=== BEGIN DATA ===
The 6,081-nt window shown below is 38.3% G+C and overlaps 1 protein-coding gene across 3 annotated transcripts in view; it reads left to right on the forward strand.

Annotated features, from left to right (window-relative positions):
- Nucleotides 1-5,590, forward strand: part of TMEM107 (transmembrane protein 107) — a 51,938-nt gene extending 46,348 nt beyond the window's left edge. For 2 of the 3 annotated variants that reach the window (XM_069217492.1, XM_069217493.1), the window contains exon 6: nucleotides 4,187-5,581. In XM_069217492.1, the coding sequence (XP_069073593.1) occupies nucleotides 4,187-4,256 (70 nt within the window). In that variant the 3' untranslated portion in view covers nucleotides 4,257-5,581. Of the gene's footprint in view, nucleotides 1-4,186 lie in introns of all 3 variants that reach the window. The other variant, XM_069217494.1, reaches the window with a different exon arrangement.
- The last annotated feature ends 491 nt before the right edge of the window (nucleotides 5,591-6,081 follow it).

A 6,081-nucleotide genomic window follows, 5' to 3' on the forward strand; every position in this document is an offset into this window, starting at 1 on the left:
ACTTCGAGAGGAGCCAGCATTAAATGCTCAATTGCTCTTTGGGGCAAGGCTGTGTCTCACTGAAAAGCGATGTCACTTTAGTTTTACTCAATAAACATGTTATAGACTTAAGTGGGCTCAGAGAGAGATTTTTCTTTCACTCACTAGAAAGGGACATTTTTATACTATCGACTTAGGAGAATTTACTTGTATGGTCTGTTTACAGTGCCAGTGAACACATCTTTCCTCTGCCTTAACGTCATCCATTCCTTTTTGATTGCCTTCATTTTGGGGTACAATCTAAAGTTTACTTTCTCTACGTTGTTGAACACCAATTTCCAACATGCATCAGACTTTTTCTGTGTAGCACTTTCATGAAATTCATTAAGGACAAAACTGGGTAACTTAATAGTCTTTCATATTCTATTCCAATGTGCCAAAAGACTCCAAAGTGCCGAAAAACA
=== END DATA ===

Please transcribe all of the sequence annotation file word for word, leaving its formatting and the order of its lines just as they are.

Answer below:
The 6,081-nt window shown below is 38.3% G+C and overlaps 1 protein-coding gene across 3 annotated transcripts in view; it reads left to right on the forward strand.

Annotated features, from left to right (window-relative positions):
- Nucleotides 1-5,590, forward strand: part of TMEM107 (transmembrane protein 107) — a 51,938-nt gene extending 46,348 nt beyond the window's left edge. For 2 of the 3 annotated variants that reach the window (XM_069217492.1, XM_069217493.1), the window contains exon 6: nucleotides 4,187-5,581. In XM_069217492.1, the coding sequence (XP_069073593.1) occupies nucleotides 4,187-4,256 (70 nt within the window). In that variant the 3' untranslated portion in view covers nucleotides 4,257-5,581. Of the gene's footprint in view, nucleotides 1-4,186 lie in introns of all 3 variants that reach the window. The other variant, XM_069217494.1, reaches the window with a different exon arrangement.
- The last annotated feature ends 491 nt before the right edge of the window (nucleotides 5,591-6,081 follow it).

A 6,081-nucleotide genomic window follows, 5' to 3' on the forward strand; every position in this document is an offset into this window, starting at 1 on the left:
ACTTCGAGAGGAGCCAGCATTAAATGCTCAATTGCTCTTTGGGGCAAGGCTGTGTCTCACTGAAAAGCGATGTCACTTTAGTTTTACTCAATAAACATGTTATAGACTTAAGTGGGCTCAGAGAGAGATTTTTCTTTCACTCACTAGAAAGGGACATTTTTATACTATCGACTTAGGAGAATTTACTTGTATGGTCTGTTTACAGTGCCAGTGAACACATCTTTCCTCTGCCTTAACGTCATCCATTCCTTTTTGATTGCCTTCATTTTGGGGTACAATCTAAAGTTTACTTTCTCTACGTTGTTGAACACCAATTTCCAACATGCATCAGACTTTTTCTGTGTAGCACTTTCATGAAATTCATTAAGGACAAAACTGGGTAACTTAATAGTCTTTCATATTCTATTCCAATGTGCCAAAAGACTCCAAAGTGCCGAAAAACA